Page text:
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t Schlager Residential, we pride ourselves on being able to deliver a range of quality residential homes in a range of tough conditions. From coastal home builds to building on sloping land, we have a wealth of experience and knowledge and will ensure your home is designed to suit the area you live in.
An important factor that homes in South West Australia experience every summer is to ensure their homes are safe and protected from bushfires. Designing a home to withstand a bushfire is about balancing the bushfire resilience of the house, the visual qualities of the home, the aesthetic appeal of the surroundings and the cost of the home build.
At Schlager Residential, we have decades of experience in building in these areas and know the importance of ensuring your home is bush fire safe. By following the guidelines below you can learn more about what you need to do ensure your home is bush fire safe this summer.
Building to the right standard
Regulators have looked to continually improve bushfire protection of standard Australian homes by implementing a range of measures from the Australian Standard 3959. This standard covers everything from sub-floor supports and floors to roofs, verandahs and gas pipes.
For houses that are built using steel frames, a new bushfire safety standard has also been developed by The National Association Of Steel-Frame Housing (NASH). NASH take a rigorous approach to the best way to design and build steel frames in a bushfire prone environment. Using this standard allows home builders to effectively use the steel to act (as much as possible) as a barrier to the bushfire rather than relying on external cladding to protect the frame.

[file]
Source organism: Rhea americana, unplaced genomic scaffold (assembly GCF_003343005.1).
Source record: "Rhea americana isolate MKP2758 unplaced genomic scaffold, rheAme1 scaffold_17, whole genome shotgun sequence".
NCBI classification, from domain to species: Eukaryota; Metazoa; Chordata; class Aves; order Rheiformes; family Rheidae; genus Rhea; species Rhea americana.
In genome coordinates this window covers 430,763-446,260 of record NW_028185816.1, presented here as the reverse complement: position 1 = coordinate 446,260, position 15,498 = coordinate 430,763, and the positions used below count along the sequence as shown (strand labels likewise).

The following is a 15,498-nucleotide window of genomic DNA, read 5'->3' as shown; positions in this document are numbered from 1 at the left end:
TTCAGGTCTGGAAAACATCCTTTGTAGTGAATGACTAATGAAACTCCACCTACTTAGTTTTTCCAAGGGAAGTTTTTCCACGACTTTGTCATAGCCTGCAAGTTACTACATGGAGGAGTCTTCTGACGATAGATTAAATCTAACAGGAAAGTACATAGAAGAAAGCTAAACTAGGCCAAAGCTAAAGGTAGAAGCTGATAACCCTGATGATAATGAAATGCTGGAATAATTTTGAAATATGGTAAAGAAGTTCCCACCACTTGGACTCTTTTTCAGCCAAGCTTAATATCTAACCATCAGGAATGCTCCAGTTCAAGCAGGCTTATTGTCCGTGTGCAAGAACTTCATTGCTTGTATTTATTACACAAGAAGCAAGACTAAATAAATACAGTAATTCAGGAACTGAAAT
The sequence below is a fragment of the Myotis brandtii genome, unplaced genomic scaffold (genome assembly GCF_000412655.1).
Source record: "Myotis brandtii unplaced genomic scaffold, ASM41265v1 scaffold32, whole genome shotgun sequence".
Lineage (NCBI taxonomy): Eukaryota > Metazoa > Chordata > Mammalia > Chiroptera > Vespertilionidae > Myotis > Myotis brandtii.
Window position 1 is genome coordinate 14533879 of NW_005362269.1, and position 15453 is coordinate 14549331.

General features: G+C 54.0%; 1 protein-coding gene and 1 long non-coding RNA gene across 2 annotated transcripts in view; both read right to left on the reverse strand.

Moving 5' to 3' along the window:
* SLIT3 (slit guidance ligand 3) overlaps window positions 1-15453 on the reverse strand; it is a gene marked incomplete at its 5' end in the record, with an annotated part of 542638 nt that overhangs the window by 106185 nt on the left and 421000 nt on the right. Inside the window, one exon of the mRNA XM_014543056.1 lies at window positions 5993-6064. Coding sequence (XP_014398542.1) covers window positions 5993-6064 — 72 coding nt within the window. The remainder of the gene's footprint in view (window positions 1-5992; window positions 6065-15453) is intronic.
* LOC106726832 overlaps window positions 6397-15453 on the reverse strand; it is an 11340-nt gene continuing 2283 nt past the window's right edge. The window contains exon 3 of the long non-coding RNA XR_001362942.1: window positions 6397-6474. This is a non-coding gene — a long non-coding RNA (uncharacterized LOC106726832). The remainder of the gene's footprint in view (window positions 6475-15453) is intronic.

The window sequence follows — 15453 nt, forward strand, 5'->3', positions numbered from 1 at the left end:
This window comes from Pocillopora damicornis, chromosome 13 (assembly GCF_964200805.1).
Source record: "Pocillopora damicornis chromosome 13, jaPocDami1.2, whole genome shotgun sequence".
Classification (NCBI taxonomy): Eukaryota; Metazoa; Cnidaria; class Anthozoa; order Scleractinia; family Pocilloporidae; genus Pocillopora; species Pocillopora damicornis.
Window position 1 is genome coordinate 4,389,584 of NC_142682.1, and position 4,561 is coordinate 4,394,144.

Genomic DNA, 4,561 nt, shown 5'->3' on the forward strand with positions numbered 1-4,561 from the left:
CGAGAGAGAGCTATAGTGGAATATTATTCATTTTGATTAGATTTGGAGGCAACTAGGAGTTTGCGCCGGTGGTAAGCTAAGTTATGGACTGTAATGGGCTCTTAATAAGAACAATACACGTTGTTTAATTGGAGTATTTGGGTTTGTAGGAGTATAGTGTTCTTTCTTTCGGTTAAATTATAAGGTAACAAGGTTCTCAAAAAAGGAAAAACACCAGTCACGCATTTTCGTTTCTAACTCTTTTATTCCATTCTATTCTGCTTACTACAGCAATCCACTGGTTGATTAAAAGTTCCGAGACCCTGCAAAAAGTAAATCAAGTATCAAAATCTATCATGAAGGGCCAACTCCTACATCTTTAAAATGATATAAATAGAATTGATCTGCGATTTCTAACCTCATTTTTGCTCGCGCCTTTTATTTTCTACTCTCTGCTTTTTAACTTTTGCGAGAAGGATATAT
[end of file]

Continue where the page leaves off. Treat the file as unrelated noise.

Designing houses for the fire zone
One of the major factors when designing a home to be bushfire protected is whether the home is in ‘the flame zone’ or in a area with lower bushfire attack levels.
For residential homes that are in the flame zone, the roof insulation requirements are significantly more stringent in order to maintain the overall structural integrity of the home. This includes things such as including a layer of reflective insulation blanket under the roof sheeting which helps protect the steel roof trusses if the roof is directly exposed to flames. Houses with lower Bushfire Attack Levels (BAL) ratings do not require the same level of protection.
These standards also take into account facts such as all external doors in the flame zone needing built using steel frames, without glass panels and using fire resistant seals.
In addition to following the Australian design standards as discussed above, there are many additional small things you can do around the home to protect your home as much as possible.
- Cleaning your gutters and installing gutter guards
- Cleaning your yard regularly
- Servicing your power tools and ensuring they are free of any potential fire hazards
- Sealing all other gaps in your home
- Stocking up on emergency supplies
If you are interested in learning more about ensuring your next home build is protected against bushfires, get in touch
with the experienced team at Schlager Residential today!